IRS News Release  
March 24, 2005

IRS Collects $3.2 Billion from Son of Boss;
Final Figure Should Top $3.5 Billion

WASHINGTON - The Internal Revenue Service announced today that taxpayers participating in the Son of Boss tax shelter settlement have so far paid in more than $3.2 billion, a figure that should top $3.5 billion when the project concludes in coming months.

Son of Boss was an abusive transaction aggressively marketed in the late 1990s and 2000 primarily to wealthy individuals. The settlement initiative required taxpayers to concede 100 percent of the claimed tax losses and pay a penalty of either 10 percent or 20 percent unless they previously disclosed the transactions to the IRS.

“This was a particularly bad shelter, and we´re glad so many chose to get right with the government,’ said IRS Commissioner Mark W. Everson. “Despite the tough terms we offered, two-thirds of Son of Boss participants have come forward and paid up.’

So far, $3.2 billion in taxes, interest and penalties have been collected from the 1,165 taxpayers who are participating in the settlement initiative. The typical taxpayer payment was almost $1 million, with 18 taxpayers paying more than $20 million each and one paying over $100 million. Processing of individual settlements continues.

Based on disclosures the IRS has received from promoter investigations and from investor lists from Justice Department litigation, the agency has determined that just over 1,800 people participated in Son of Boss.

“For those who didn´t come forward, we know who they are,’ Everson said. “We are going after them.’

Participants not taking part in the settlement initiative have or will shortly receive a deficiency notice from the IRS disallowing all claimed tax losses and transaction costs. They will also be assessed the maximum applicable penalty –– 40 percent. Their choice now will be either to settle with the IRS by paying the higher amounts or litigate their cases in court.

"The IRS's legal position on this abusive transaction is strong," IRS Chief Counsel Don Korb said. "It's our belief that taxpayers who did not participate in the settlement will rue the day they made that decision."

The Son of Boss initiative is part of a broader enforcement effort at the IRS, including eradicating abusive tax shelter deals and cracking down on those who promoted them. This effort includes increased audit activity of taxpayers and promoters; expanded criminal investigations; a new focus on professional ethics and responsibility through the IRS Office of Professional Responsibility; designating appropriate tax cases for litigation; and offering targeted settlement initiatives.

Following the Son of Boss initiative, a new settlement program involving an abusive transaction of stock option transfers by executives to family controlled entities was announced last month. Taxpayers have until May 23 to come forward to participate in that initiative.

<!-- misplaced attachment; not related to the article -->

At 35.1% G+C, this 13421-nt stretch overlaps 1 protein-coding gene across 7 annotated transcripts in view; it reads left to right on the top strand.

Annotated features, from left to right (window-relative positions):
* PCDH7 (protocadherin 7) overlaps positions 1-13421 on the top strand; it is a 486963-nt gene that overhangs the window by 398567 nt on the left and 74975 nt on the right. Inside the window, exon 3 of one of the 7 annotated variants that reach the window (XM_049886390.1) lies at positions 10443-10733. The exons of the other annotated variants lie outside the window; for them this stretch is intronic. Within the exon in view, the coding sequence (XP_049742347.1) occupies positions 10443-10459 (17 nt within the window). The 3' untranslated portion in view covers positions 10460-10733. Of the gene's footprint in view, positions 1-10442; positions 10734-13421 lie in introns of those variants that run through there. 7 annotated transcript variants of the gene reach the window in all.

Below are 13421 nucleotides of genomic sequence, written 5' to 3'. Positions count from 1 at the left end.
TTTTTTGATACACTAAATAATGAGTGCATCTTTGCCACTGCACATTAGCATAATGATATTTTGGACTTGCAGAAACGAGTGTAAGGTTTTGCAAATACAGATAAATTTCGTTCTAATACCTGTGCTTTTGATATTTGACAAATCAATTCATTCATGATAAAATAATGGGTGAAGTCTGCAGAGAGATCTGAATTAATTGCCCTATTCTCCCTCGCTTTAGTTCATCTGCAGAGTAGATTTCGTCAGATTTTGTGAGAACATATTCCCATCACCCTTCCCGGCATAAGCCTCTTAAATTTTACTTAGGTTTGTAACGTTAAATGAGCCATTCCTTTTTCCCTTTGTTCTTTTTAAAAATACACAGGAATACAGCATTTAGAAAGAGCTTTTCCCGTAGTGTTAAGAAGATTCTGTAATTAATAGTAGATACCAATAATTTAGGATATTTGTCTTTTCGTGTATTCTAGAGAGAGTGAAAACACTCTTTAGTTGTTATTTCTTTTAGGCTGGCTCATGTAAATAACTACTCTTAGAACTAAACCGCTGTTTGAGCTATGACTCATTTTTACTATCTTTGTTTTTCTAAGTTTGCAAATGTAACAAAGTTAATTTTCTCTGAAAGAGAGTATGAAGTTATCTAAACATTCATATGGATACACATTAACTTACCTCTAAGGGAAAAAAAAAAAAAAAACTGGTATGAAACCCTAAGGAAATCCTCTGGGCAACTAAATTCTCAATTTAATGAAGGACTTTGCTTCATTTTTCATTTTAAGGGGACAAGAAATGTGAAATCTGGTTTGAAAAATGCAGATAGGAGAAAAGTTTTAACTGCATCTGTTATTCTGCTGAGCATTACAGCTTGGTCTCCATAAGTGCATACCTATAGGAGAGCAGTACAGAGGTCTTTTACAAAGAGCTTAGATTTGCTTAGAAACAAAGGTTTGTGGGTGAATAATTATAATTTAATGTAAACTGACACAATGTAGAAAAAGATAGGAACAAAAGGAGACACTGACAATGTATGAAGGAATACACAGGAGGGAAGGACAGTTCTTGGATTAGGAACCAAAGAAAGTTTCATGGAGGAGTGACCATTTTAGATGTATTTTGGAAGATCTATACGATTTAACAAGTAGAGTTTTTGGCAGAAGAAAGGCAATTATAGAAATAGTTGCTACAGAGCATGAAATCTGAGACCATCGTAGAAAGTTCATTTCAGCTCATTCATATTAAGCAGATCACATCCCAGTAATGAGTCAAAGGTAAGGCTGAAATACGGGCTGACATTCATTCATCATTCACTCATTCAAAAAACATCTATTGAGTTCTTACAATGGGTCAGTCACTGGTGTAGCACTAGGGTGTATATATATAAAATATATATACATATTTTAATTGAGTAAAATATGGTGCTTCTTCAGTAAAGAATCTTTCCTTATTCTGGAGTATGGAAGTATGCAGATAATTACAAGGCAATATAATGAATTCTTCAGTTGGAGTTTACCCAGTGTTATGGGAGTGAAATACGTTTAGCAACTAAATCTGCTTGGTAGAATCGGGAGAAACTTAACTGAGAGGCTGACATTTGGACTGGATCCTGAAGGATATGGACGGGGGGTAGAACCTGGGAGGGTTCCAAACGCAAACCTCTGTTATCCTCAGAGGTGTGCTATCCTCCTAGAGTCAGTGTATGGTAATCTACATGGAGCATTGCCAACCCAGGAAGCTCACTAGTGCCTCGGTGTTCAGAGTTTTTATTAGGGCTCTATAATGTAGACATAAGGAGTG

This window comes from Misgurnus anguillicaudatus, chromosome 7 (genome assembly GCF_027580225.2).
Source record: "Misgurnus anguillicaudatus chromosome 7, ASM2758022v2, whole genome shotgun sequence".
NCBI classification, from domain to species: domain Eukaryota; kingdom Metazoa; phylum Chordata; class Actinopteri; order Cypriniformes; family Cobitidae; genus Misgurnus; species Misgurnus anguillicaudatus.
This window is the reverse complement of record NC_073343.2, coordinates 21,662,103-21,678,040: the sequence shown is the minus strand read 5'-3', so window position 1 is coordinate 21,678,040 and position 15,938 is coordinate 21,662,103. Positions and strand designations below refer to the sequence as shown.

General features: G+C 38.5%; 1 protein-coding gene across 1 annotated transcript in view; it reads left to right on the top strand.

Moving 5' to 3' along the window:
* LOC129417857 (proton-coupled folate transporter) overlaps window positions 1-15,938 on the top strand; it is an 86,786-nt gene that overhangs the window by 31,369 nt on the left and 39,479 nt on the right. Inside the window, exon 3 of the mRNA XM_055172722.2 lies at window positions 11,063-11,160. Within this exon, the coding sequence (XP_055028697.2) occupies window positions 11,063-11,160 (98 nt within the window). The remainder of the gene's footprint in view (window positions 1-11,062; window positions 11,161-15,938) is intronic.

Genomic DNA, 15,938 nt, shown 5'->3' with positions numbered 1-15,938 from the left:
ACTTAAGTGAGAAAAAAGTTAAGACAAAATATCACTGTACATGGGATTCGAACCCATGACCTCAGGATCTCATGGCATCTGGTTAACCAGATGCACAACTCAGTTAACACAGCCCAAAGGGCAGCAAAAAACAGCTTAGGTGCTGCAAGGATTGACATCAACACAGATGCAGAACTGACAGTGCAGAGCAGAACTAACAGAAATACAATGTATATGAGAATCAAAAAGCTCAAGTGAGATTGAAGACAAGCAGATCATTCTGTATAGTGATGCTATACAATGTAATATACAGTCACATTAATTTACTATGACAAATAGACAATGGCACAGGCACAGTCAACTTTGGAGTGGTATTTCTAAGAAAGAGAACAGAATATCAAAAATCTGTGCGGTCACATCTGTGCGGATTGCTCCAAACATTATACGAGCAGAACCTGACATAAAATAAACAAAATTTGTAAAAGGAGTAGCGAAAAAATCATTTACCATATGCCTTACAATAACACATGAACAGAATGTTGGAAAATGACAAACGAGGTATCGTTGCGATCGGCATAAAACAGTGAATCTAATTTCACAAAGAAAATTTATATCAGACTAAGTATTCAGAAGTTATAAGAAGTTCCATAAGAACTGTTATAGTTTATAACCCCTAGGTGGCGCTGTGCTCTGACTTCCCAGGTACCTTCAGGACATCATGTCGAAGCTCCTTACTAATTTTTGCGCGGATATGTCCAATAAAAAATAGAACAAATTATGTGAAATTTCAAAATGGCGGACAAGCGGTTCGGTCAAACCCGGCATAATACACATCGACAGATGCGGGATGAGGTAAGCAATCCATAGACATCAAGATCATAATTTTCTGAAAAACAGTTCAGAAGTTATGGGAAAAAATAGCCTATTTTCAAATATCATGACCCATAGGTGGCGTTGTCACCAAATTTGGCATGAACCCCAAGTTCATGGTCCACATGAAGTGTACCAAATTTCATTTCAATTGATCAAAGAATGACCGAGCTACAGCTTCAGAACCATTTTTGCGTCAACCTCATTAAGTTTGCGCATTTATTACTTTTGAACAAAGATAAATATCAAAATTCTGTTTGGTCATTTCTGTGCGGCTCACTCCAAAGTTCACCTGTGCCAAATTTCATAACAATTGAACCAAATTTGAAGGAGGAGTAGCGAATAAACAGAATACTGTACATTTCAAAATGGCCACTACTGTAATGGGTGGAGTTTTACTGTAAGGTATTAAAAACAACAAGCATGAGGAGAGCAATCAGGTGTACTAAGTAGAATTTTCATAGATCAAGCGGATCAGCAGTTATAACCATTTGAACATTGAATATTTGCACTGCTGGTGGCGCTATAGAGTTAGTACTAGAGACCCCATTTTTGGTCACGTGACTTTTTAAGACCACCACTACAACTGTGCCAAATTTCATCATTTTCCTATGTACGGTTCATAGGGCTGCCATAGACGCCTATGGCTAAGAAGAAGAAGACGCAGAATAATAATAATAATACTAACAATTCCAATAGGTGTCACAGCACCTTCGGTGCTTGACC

Key congressional committees have worked with the IRS on the continuing efforts to combat abusive tax shelters, particularly the Senate Finance Committee and the Senate Governmental Affairs Permanent Subcommittee on Investigations.

“We appreciate the continued support from Congress on our tax shelter efforts,’ Everson said. “In particular, I want to thank Chairman Grassley and Sen. Baucus as well as Sen. Levin and Sen. Coleman for championing shelter initiatives.’

States Benefit from Son of Boss initiative
States will also benefit from the Son of Boss initiative, part of a larger partnership between the IRS and the states.

Many taxpayers who filed Son of Boss elections also are amending their state tax returns. Arizona, Illinois, Maine, Maryland, Michigan, New York, Ohio, Utah and Virginia are among the states initially benefiting from the initiative and have collected more than $23.5 million from voluntary state tax return amendments.

In addition, the IRS information shared with the states has, to date, resulted in $161 million in disallowed losses claimed and assessments of nearly $16 million in taxes, interest and penalties for Colorado, Connecticut, Maine, Maryland, Missouri, North Dakota, Pennsylvania, Utah and Virginia combined. More states are expected to show significant benefits as the initiative progresses.

On a separate track, some states have been pursuing Son of Boss participants through their own programs.

"IRS efforts to share information on their Son of Boss initiative with the states is just one more example of the reinvigorated effort of IRS and the states to work together to combat abusive tax transactions,’ said Harley T. Duncan, executive director of the Federation of Tax Administrators, an association representing tax administration agencies in the 50 states, the District of Columbia and New York City. “We´re excited by the results, and these efforts send a very clear message that engaging in abusive transactions has consequences at the federal, state and local levels.’

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